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Concept# Nuclear reactor core

Résumé

A nuclear reactor core is the portion of a nuclear reactor containing the nuclear fuel components where the nuclear reactions take place and the heat is generated. Typically, the fuel will be low-enriched uranium contained in thousands of individual fuel pins. The core also contains structural components, the means to both moderate the neutrons and control the reaction, and the means to transfer the heat from the fuel to where it is required, outside the core.
Water-moderated reactors

Inside the core of a typical pressurized water reactor or boiling water reactor are fuel rods with a diameter of a large gel-type ink pen, each about 4 m long, which are grouped by the hundreds in bundles called "fuel assemblies". Inside each fuel rod, pellets of uranium, or more commonly uranium oxide, are stacked end to end. Also inside the core are control rods, filled with pellets of substances like boron or hafnium or cadmium that readily capture neutrons. When the control rods are lo

Inside the core of a typical pressurized water reactor or boiling water reactor are fuel rods with a diameter of a large gel-type ink pen, each about 4 m long, which are grouped by the hundreds in bundles called "fuel assemblies". Inside each fuel rod, pellets of uranium, or more commonly uranium oxide, are stacked end to end. Also inside the core are control rods, filled with pellets of substances like boron or hafnium or cadmium that readily capture neutrons. When the control rods are lo

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Réacteur nucléaire

Un réacteur nucléaire est un ensemble de dispositifs comprenant du combustible nucléaire, qui constitue le « cœur » du réacteur, dans lequel une réaction en chaîne peut être initiée et contrôlée par

Combustible nucléaire

vignette|Modèle de l'atome.
Le combustible nucléaire est le produit qui, contenant des isotopes fissiles (uranium, plutonium…), fournit l'énergie dans le cœur d'un réacteur nucléaire en entretenant

Fission nucléaire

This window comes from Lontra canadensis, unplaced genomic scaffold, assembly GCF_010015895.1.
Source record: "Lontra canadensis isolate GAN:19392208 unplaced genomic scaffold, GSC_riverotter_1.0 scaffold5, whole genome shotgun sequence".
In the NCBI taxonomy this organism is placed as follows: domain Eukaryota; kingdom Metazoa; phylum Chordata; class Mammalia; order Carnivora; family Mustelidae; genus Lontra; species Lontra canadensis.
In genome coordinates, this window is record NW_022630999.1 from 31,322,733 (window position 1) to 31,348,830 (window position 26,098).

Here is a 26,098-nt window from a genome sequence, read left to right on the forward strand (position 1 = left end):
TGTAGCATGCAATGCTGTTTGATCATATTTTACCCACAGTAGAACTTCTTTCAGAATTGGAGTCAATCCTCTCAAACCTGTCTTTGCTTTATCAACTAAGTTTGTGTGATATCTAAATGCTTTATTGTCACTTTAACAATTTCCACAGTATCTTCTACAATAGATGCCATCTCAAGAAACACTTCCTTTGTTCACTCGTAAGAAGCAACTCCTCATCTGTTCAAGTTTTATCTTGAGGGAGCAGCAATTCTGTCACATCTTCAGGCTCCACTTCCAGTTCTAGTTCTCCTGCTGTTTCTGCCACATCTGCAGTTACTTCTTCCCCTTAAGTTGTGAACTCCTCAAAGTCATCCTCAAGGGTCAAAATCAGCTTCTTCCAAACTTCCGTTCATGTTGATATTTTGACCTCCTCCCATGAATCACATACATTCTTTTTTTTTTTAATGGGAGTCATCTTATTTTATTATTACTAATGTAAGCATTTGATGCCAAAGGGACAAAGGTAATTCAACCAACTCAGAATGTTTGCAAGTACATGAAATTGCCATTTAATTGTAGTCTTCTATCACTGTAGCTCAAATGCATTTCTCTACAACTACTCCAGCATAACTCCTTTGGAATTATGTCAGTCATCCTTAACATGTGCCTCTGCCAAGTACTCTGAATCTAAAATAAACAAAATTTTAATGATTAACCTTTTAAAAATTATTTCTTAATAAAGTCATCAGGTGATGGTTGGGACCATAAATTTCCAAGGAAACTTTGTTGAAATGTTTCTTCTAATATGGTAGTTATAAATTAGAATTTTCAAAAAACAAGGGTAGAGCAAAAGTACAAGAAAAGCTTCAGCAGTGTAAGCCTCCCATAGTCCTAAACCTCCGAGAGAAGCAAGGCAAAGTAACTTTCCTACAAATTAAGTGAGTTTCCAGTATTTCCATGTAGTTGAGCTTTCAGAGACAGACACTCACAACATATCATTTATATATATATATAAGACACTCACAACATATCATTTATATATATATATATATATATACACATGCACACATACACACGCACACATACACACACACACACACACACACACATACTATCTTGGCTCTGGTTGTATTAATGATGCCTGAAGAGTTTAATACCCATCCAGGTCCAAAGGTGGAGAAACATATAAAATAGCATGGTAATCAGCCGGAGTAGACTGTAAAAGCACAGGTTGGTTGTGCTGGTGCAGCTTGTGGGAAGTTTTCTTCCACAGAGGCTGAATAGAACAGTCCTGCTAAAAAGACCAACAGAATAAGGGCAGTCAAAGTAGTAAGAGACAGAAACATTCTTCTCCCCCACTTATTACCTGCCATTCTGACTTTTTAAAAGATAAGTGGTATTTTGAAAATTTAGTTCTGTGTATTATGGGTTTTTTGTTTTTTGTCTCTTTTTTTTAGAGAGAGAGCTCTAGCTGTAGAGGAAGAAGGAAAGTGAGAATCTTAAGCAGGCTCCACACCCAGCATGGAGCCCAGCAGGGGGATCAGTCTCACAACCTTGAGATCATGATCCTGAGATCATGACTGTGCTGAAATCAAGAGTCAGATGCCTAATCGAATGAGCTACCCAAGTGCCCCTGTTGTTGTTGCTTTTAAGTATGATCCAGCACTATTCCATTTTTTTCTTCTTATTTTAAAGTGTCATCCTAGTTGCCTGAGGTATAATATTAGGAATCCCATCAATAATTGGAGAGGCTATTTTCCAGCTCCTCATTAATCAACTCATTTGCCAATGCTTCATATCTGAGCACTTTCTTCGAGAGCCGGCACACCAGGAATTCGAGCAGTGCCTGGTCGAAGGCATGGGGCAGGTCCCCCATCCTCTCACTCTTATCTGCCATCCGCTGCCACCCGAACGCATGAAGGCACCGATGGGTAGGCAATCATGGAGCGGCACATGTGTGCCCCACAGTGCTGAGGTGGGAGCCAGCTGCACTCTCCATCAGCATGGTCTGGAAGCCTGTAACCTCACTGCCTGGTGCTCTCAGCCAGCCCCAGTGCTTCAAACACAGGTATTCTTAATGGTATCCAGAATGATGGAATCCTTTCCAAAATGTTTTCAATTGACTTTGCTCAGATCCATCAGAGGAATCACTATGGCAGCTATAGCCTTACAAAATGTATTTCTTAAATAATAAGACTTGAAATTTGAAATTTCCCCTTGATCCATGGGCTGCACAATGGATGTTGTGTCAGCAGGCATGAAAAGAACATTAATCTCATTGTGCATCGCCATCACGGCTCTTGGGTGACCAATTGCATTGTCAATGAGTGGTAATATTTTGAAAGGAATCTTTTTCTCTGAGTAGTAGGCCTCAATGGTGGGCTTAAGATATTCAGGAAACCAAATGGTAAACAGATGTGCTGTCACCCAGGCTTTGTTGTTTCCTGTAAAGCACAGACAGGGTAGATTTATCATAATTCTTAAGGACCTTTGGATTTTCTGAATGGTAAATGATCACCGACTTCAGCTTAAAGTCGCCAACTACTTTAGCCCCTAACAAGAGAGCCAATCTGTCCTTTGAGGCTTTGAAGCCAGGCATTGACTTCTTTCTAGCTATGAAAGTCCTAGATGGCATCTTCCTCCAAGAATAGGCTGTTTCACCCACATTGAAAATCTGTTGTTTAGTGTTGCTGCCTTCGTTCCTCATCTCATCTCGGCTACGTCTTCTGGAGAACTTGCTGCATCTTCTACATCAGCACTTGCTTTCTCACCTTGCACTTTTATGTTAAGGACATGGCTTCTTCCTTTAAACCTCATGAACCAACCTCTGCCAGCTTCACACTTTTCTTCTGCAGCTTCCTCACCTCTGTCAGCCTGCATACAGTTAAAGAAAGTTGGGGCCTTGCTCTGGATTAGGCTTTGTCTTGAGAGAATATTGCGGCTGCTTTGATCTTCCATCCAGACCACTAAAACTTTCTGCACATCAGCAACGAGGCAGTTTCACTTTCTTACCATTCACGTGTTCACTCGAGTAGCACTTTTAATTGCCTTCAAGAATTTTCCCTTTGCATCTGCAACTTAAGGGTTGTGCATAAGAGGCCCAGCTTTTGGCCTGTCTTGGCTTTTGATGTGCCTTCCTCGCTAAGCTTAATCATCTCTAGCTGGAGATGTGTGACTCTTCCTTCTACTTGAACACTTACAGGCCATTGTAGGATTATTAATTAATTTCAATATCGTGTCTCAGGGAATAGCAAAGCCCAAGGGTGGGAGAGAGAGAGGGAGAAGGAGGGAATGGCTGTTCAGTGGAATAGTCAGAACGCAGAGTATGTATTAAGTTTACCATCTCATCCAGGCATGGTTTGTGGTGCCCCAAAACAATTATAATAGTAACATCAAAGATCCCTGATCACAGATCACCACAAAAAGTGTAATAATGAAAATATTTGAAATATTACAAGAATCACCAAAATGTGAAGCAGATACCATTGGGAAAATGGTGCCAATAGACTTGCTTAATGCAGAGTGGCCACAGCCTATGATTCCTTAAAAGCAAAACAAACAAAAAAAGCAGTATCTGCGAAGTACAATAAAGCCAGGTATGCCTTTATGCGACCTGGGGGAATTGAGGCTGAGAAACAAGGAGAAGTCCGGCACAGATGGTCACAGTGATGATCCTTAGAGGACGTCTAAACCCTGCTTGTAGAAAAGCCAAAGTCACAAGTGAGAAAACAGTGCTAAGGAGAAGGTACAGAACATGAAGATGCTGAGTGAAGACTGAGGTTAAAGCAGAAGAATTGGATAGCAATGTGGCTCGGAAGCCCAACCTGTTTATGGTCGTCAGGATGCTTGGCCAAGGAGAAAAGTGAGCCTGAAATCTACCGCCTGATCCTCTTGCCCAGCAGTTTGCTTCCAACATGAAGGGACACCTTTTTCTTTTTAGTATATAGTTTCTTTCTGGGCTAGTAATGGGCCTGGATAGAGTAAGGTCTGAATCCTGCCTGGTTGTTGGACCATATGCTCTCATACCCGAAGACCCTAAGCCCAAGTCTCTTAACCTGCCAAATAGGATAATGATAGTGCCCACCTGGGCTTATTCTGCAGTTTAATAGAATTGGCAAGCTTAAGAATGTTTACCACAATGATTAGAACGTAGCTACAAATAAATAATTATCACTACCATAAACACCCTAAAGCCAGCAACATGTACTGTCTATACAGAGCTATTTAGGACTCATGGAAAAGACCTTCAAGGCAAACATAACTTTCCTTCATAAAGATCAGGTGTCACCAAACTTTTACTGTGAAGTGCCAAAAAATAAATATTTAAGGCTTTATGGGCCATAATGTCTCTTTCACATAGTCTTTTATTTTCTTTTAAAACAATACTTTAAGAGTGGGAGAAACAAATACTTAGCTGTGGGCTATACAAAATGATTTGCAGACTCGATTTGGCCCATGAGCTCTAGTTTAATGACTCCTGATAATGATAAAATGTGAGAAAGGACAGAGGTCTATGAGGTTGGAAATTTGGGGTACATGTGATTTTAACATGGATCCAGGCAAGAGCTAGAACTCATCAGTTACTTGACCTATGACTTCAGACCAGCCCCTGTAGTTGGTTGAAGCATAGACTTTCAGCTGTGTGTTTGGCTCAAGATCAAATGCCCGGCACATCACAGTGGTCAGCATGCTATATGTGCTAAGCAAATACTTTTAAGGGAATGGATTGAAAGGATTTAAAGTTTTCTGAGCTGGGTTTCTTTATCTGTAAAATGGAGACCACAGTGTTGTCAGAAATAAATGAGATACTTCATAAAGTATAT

redresse=1.67|vignette|Schéma animé (simplifié) d'une fission nucléaire. Un atome (énorme rond rouge) est percuté par un neutron (point bleu). Celui-ci se scinde en deux atomes. La réaction émet d'aut

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ME-464: Introduction to nuclear engineering

This course is intended to understand the engineering design of nuclear power plants using the basic principles of reactor physics, fluid flow and heat transfer. This course includes the following: Reactor designs, Thermal analysis of nuclear fuel, Nuclear safety and Reactor dynamics

PHYS-443: Physics of nuclear reactors

In this course, one acquires an understanding of the basic neutronics interactions occurring in a nuclear fission reactor as well as the conditions for establishing and controlling a nuclear chain reaction.

PHYS-447: Reactor technology

Reactor core cooling, power limits and technological consequences due to fuel, cladding and coolant properties, main principles of reactor and power plant design including auxiliary systems are explained. System technology of most important thermal and fast reactor types is introduced.

Séances de cours associées (12)

DYN3D is a well-established Light Water Reactor (LWR) simulation tool and is being extended for safety analyses of Sodium cooled Fast Reactors (SFRs) at the Helmholtz-Zentrum Dresden-Rossendorf. This thesis focuses on the first stage of the development process, that is, the extension and application of DYN3D for steady-state and transient SFR calculations on reactor core level.
In contrast to LWRs, the SFR behavior is especially sensitive to thermal expansions of the reactor components. Therefore, a new thermal-mechanical module accounting for thermal expansions is implemented into DYN3D. At first step, this module is capable of treating two important thermal expansion effects occurring within the core, namely axial expansion of fuel rods and radial expansion of diagrid.
In order to perform nodal calculations with DYN3D, pre-generated homogenized few-group cross sections (XS) are necessarily needed. Therefore, prior to the development of thermal expansion models, a general methodology for XS generation is established for SFR nodal calculations based on the use of the Monte Carlo code Serpent.